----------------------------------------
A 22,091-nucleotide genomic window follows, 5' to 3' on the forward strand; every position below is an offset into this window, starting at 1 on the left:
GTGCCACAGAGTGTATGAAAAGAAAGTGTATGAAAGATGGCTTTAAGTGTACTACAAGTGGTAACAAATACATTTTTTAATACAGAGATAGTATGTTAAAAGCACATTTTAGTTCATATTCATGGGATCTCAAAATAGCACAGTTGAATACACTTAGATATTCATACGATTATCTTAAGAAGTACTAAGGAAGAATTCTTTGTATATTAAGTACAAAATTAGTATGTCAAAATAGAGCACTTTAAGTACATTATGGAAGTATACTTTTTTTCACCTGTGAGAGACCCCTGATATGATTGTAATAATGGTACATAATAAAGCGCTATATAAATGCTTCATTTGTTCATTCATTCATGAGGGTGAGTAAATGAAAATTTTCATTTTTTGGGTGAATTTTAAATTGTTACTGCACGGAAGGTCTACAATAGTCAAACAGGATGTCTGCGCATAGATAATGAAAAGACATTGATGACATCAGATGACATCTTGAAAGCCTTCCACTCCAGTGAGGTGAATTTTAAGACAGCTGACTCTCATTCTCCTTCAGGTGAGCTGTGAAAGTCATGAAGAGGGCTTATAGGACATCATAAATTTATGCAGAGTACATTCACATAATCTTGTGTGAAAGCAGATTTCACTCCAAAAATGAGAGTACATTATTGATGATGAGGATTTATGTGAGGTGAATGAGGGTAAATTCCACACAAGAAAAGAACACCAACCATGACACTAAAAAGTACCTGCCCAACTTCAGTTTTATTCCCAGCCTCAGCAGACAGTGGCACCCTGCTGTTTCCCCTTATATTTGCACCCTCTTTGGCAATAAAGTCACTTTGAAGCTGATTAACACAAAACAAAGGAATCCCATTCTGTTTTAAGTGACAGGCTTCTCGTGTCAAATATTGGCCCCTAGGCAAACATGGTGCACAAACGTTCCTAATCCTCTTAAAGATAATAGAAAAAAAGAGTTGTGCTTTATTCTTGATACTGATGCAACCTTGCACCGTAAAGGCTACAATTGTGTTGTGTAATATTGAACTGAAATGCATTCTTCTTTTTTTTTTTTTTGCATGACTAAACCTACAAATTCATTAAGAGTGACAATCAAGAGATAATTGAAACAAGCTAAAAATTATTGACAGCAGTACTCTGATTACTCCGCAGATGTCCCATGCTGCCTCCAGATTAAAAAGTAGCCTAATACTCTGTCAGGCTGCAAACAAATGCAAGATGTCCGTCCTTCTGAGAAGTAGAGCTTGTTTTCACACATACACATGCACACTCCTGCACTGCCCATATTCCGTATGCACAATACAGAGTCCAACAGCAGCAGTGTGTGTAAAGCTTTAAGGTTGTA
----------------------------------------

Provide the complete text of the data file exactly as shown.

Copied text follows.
A 22,091-nucleotide genomic window follows, 5' to 3' on the forward strand; every position below is an offset into this window, starting at 1 on the left:
GTGCCACAGAGTGTATGAAAAGAAAGTGTATGAAAGATGGCTTTAAGTGTACTACAAGTGGTAACAAATACATTTTTTAATACAGAGATAGTATGTTAAAAGCACATTTTAGTTCATATTCATGGGATCTCAAAATAGCACAGTTGAATACACTTAGATATTCATACGATTATCTTAAGAAGTACTAAGGAAGAATTCTTTGTATATTAAGTACAAAATTAGTATGTCAAAATAGAGCACTTTAAGTACATTATGGAAGTATACTTTTTTTCACCTGTGAGAGACCCCTGATATGATTGTAATAATGGTACATAATAAAGCGCTATATAAATGCTTCATTTGTTCATTCATTCATGAGGGTGAGTAAATGAAAATTTTCATTTTTTGGGTGAATTTTAAATTGTTACTGCACGGAAGGTCTACAATAGTCAAACAGGATGTCTGCGCATAGATAATGAAAAGACATTGATGACATCAGATGACATCTTGAAAGCCTTCCACTCCAGTGAGGTGAATTTTAAGACAGCTGACTCTCATTCTCCTTCAGGTGAGCTGTGAAAGTCATGAAGAGGGCTTATAGGACATCATAAATTTATGCAGAGTACATTCACATAATCTTGTGTGAAAGCAGATTTCACTCCAAAAATGAGAGTACATTATTGATGATGAGGATTTATGTGAGGTGAATGAGGGTAAATTCCACACAAGAAAAGAACACCAACCATGACACTAAAAAGTACCTGCCCAACTTCAGTTTTATTCCCAGCCTCAGCAGACAGTGGCACCCTGCTGTTTCCCCTTATATTTGCACCCTCTTTGGCAATAAAGTCACTTTGAAGCTGATTAACACAAAACAAAGGAATCCCATTCTGTTTTAAGTGACAGGCTTCTCGTGTCAAATATTGGCCCCTAGGCAAACATGGTGCACAAACGTTCCTAATCCTCTTAAAGATAATAGAAAAAAAGAGTTGTGCTTTATTCTTGATACTGATGCAACCTTGCACCGTAAAGGCTACAATTGTGTTGTGTAATATTGAACTGAAATGCATTCTTCTTTTTTTTTTTTTTGCATGACTAAACCTACAAATTCATTAAGAGTGACAATCAAGAGATAATTGAAACAAGCTAAAAATTATTGACAGCAGTACTCTGATTACTCCGCAGATGTCCCATGCTGCCTCCAGATTAAAAAGTAGCCTAATACTCTGTCAGGCTGCAAACAAATGCAAGATGTCCGTCCTTCTGAGAAGTAGAGCTTGTTTTCACACATACACATGCACACTCCTGCACTGCCCATATTCCGTATGCACAATACAGAGTCCAACAGCAGCAGTGTGTGTAAAGCTTTAAGGTTGTA